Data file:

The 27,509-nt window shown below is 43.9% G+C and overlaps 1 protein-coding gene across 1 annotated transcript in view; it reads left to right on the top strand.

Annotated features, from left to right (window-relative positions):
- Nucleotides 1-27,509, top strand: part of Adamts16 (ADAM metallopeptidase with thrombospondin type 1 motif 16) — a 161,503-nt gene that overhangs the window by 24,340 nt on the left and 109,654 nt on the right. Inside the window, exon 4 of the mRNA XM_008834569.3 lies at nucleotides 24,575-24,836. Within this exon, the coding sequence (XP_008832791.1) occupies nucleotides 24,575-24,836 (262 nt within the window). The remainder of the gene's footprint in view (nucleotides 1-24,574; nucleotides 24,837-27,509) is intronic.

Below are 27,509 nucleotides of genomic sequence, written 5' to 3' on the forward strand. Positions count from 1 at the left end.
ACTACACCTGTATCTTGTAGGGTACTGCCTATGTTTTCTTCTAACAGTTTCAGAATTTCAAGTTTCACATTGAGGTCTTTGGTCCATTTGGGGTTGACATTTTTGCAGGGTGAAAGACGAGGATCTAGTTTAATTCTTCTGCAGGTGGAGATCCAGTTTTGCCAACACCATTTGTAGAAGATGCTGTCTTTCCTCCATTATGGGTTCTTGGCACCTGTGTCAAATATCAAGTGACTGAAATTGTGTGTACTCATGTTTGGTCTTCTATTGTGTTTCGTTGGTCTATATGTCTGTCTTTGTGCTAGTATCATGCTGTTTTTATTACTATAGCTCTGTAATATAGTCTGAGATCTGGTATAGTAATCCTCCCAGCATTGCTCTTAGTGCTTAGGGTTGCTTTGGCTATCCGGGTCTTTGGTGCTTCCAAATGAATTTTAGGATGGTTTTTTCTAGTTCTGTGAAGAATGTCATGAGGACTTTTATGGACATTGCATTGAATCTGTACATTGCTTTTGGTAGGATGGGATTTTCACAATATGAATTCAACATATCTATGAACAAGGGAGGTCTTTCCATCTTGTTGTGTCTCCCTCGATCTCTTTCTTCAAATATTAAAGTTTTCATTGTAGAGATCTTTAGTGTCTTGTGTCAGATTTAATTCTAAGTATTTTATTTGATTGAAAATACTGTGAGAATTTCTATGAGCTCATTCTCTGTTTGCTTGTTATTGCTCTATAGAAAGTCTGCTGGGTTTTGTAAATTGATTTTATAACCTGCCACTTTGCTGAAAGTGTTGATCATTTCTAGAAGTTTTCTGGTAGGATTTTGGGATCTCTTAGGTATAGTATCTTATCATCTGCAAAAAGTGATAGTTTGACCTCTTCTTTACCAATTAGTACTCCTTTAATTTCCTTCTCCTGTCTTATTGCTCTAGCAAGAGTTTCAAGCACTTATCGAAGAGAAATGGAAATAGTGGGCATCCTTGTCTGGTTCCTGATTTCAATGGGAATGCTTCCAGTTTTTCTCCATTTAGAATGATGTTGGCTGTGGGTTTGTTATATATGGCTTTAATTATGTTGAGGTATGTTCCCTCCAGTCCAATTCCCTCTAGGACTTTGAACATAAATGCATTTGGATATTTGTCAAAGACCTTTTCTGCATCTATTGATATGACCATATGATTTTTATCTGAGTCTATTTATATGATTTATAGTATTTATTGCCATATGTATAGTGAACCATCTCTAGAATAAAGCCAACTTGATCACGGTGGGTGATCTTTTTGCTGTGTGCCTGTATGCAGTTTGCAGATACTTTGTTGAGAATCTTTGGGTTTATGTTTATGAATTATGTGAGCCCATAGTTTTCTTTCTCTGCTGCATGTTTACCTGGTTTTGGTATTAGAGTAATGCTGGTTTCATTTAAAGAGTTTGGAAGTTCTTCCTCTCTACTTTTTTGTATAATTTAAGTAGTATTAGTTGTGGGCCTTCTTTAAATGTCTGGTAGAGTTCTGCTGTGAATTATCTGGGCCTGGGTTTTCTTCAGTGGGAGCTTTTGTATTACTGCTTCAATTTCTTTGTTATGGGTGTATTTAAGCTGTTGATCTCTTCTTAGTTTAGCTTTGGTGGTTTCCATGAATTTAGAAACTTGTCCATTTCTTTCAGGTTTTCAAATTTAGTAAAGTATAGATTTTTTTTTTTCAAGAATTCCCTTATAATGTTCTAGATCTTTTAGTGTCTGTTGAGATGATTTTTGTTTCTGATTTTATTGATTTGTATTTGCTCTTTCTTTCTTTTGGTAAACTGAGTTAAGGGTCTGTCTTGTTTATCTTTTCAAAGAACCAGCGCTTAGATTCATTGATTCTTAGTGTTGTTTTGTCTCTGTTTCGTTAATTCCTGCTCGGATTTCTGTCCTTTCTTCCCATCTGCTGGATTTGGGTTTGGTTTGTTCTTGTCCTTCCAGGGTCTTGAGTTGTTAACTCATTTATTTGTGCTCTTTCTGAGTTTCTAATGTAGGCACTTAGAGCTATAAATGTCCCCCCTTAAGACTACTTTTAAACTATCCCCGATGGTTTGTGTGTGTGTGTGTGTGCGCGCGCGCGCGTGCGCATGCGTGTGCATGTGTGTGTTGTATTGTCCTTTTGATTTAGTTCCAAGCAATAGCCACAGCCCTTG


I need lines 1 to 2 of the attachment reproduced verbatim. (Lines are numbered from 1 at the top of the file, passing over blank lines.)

The 27,509-nt window shown below is 43.9% G+C and overlaps 1 protein-coding gene across 1 annotated transcript in view; it reads left to right on the top strand.

Annotated features, from left to right (window-relative positions):